Art Press - - DOSSIER LEIRIS - Trans­la­tion, C. Pen­war­den

To shed fresh light on the nu­me­rous do­cu­ments and mo­dern works writ­ten about Mi­chel Lei­ris (1901-1990), which fea­ture pro­mi­nent­ly in Lei­ris & Co at the Centre Pom­pi­dou-Metz, Ma­rie-Laure Ber­na­dac, who co-cu­ra­ted the show with Agnès de la Beau­melle and De­nis Hol­lier, in­vi­ted six con­tem­po­ra­ry ar­tists to re­spond. They al­so ans­we­red our ques­tions about the in­fluence of this wri­ter who can be seen as a pio­nee­ring fi­gure in art, post-co­lo­nial stu­dies and au­to­fic­tion. As Ber­na­dac puts it, “Lei­ris is a key re­fe­rence for a num­ber of ar­tists for the way he trans­for­med eth­no­gra­phy in­to li­te­ra­ture, as a kind of eth­no­gra­pher of his own self. In L’Afrique fan­tôme he ex­presses the dif­fi­cul­ty of his re­la­tion to the Other, his frus­tra­tion, his fee­ling of re­jec­tion.” That book is in fact a tra­ve­logue writ­ten du­ring his an­thro­po­lo­gi­cal fact-fin­ding jour­ney from Da­kar to Dji­bou­ti, du­ring which he was constant­ly ques­tio­ning the sta­tus of the ob­jects col­lec­ted on the way. “He always po­si­tio­ned him­self on the edge of things, on the mar­gins of Sur­rea­lism and the Com­mu­nist Par­ty. There was always this gulf crea­ted by his deep-sea­ted sense of doubt.” Lei­ris wrote about Pi­cas­so, Mar­cel Du­champ, Schön­berg and Stra­vins­ky, among others. “That gave him the pro­per sense of dis­tance. Whe­ther in re­la­tion to Ray­mond Rous­sel or at the Black foyer in Ivry, he de­fen­ded the Black cause, but al­so syn­cre­tic cultures—well be­fore Edouard Glis­sant, who came to see him in Pa­ris. He is a man of pa­ra­doxes.” And those pa­ra­doxes make Lei­ris’s work a rich source for ar­tists to­day. A P PAROXYSM OF SUB­JEC­TI­VI­TY MA­THIEU K. ABON­NENC

I read L’Afrique fan­tôme when I was a student, and I went back to it when I found the pho­to­graphs ta­ken by my grand­fa­ther in the 1930s, which he in­dexed using the me­thods de­ve­lo­ped by Lei­ris and Griaule. You can read this book on se­ve­ral dif­ferent le­vels: as a tra­vel jour­nal, for the psy­choa­na­ly­ti­cal ac­counts of dreams, as a co­lo­nial and an­ti-co­lo­nial ch­ro­nicle (be­cause du­ring the Da­kar-Dji­bou­ti mis­sion Lei­ris dis­co­ve­red that, in­evi­ta­bly, he was dee­ply an­ti-co­lo­nia­list, cau­sing him to fall out with Griaule when the book was pu­bli­shed).

In my film Sec­teur IX B de pro­phy­laxie de la ma­la­die du som­meil I tried to am­pli­fy what Lei­ris had done, this de­bacle of scien­ti­fic me­thod. I had al­rea­dy done a piece of work on the ques­tion of the bio­gra­phy of ob­jects, part of which is cur­rent­ly on show at the CAPC in Bor­deaux as Un film ita­lien (Afri­ca-Ad­dio). For that I bought cop­per crosses made in Con­go in the late ni­ne­teenth and ear­ly twen­tieth cen­tu­ry. That was one of the first re­sources the Bel­gians plun­de­red in the Con­go: they sent them to Bel­gium to be mel­ted down. I am great­ly in­ter­es­ted in the way ob­jects are ap­pro­pria­ted and made a part of ano­ther sym­bo­lic and eco­no­mic sys­tem. Sec­teur IX B de pro­phy­laxie de la ma­la­die du som­meil talks about the stran­ger as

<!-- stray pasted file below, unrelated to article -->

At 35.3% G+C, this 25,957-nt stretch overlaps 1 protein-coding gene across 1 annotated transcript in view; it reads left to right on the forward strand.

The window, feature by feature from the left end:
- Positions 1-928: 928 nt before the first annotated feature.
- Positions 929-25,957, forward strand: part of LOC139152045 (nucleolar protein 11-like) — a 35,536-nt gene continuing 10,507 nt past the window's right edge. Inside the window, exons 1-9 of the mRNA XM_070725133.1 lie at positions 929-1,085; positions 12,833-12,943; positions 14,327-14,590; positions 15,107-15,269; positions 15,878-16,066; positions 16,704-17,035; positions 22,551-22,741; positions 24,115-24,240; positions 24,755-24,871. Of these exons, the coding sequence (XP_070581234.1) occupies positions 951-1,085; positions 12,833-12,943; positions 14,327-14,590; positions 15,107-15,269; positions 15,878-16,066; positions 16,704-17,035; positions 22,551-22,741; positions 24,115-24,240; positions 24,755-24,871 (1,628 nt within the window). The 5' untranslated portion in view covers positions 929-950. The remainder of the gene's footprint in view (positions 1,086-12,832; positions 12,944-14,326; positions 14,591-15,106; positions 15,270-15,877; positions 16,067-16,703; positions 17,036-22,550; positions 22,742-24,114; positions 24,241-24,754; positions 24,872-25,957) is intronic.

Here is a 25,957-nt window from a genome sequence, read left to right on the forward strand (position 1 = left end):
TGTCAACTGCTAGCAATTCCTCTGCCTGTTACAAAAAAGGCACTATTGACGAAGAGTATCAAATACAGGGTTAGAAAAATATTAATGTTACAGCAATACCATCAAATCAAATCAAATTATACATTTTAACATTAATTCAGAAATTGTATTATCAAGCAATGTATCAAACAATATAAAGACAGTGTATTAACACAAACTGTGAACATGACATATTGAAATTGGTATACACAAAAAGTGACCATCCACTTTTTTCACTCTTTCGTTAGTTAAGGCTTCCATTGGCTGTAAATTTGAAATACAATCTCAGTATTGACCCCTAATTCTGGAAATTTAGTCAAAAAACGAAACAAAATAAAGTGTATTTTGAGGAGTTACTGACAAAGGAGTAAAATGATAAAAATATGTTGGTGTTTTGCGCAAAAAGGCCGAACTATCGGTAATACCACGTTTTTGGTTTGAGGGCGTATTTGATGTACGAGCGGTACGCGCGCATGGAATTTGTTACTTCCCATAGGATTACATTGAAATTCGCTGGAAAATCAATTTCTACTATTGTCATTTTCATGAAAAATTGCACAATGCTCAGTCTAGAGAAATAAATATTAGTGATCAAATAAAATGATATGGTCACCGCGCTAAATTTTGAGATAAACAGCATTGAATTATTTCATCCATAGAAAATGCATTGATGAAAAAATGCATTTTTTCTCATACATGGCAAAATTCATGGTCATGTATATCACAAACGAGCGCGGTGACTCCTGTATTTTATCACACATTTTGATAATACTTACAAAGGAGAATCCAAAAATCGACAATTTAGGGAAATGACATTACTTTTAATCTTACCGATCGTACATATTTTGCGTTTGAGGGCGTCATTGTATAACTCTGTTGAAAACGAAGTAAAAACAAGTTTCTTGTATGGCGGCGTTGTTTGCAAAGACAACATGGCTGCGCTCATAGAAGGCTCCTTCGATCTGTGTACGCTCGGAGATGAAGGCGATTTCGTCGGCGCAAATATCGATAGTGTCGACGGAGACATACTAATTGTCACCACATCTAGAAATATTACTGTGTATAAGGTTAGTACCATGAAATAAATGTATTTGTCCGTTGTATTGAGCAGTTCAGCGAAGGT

pects of L’Afrique fan­tôme. I had the idea of loo­king at the drugs and me­di­cines ta­ken by these eth­no­lo­gists. Their men­tal state was constant­ly altered by lau­da­num or qui­nine, which pre­ven­ted them from pro­du­cing an ob­jec­tive scien­ti­fic dis­course. This is the ap­proach ta­ken by Lei­ris in L’Afrique fan­tôme: it is by ta­king sub­jec­ti­vi­ty to ex­tremes that ob­jec­ti­vi­ty be­comes pos­sible. The film is a fic­tion which says lit­tle di­rect­ly about Lei­ris, but which moves around the sub­ject. How do we re­late things that are opaque to our­selves? How can scien­ti­fic dis­course be used to make them le­gible? I don’t be­lieve that it can, any more than Lei­ris did. What in­te­rests me about him is that he uses bio­gra­phy as the smal­lest pos­sible point of ac­cess, and then goes on to broa­den the dis­cus­sion. The­main cha­rac­ter in the film is a re­sear­cher who tries to un­ders­tand the na­ture of Lei­ris’s stra­te­gy in L’Afrique fan­tôme (which is so­me­times really com­pel­ling, and so­me­times re­flects the te­dium of tra­vel), and the way this “agi­tates” scien­ti­fic dis­course.

Born 1977 in French Guia­na. Lives and works in Metz AN­THRO­PO­LO­GY IN QUES­TIONS CA­MILLE HEN­ROT I read L’Afrique fan­tôme in New York, when I de­ci­ded to move there in 2010. It was an old edi­tion, with great pho­tos. This was al­so when I star­ted ma­king my Iké­ba­nas. Af­ter that I read L’Homme sans hon­neur. Ma­ny times, du­ring my trip to In­dia in 2010, I felt the sense of unease des­cri­bed by Lei­ris, that loss of iden­ti­ty and so­me­times even gen­der be­cause one has be­come a re­pre­sen­ta­tive of one’s spe­cies. In Va­nua­tu I at­ten­ded a Mass where the priest, a wo­man, in­tro­du­ced me as “the Whi­te­man.” For

ma­ny of the In­dians I was an Ame­ri­can. What in­te­rests me about an­thro­po­lo­gy is the ques­tions it asks about it­self. In 2011 the Pom­pi­dou sent me to In­dia to make a film, a bit like brin­ging ob­jects back from a mis­sion. In L’Afrique fan­tôme there is a mo­ment when Lei­ris de­cides to take control of the ca­ra­van be­cause the ex­pe­di­tion lea­der is a ra­cist. He would like to be able to talk to the mule dri­ver be­cause he has good sto­ries to tell; he would like to go to Ethio­pia be­cause it hasn’t been co­lo­ni­zed yet. But he fails to see that by ele­ven o’clock it will be too hot to set up the camp, so he ends p alone in the sun and be­comes even worse than the per­son he consi­de­red so bru­tal. In the end he no lon­ger knows where he stands and when he gets back to Pa­ris, where war has been de­cla­red, he is com­ple­te­ly des­ta­bi­li­zed. The book I found most ins­pi­ring is L’Homme